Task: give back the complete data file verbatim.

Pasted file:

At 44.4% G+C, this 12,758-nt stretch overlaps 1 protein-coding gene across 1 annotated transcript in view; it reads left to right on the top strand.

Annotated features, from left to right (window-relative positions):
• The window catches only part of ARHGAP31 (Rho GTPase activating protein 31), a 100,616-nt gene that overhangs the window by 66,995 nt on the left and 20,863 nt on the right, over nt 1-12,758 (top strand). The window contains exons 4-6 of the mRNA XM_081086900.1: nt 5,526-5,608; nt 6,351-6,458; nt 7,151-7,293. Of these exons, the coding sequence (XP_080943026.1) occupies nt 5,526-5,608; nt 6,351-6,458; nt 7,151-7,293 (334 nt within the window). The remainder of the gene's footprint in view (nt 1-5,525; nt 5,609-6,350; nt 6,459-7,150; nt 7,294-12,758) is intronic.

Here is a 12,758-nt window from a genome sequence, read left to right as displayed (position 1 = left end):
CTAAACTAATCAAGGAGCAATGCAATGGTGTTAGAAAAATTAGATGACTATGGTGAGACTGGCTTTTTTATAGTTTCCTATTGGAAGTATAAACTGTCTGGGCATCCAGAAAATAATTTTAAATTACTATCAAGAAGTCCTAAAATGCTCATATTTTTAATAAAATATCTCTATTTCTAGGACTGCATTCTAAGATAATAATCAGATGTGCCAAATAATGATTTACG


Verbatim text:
At 44.4% G+C, this 12,758-nt stretch overlaps 1 protein-coding gene across 1 annotated transcript in view; it reads left to right on the top strand.

Annotated features, from left to right (window-relative positions):
• The window catches only part of ARHGAP31 (Rho GTPase activating protein 31), a 100,616-nt gene that overhangs the window by 66,995 nt on the left and 20,863 nt on the right, over nt 1-12,758 (top strand). The window contains exons 4-6 of the mRNA XM_081086900.1: nt 5,526-5,608; nt 6,351-6,458; nt 7,151-7,293. Of these exons, the coding sequence (XP_080943026.1) occupies nt 5,526-5,608; nt 6,351-6,458; nt 7,151-7,293 (334 nt within the window). The remainder of the gene's footprint in view (nt 1-5,525; nt 5,609-6,350; nt 6,459-7,150; nt 7,294-12,758) is intronic.

Here is a 12,758-nt window from a genome sequence, read left to right as displayed (position 1 = left end):
CTAAACTAATCAAGGAGCAATGCAATGGTGTTAGAAAAATTAGATGACTATGGTGAGACTGGCTTTTTTATAGTTTCCTATTGGAAGTATAAACTGTCTGGGCATCCAGAAAATAATTTTAAATTACTATCAAGAAGTCCTAAAATGCTCATATTTTTAATAAAATATCTCTATTTCTAGGACTGCATTCTAAGATAATAATCAGATGTGCCAAATAATGATTTACG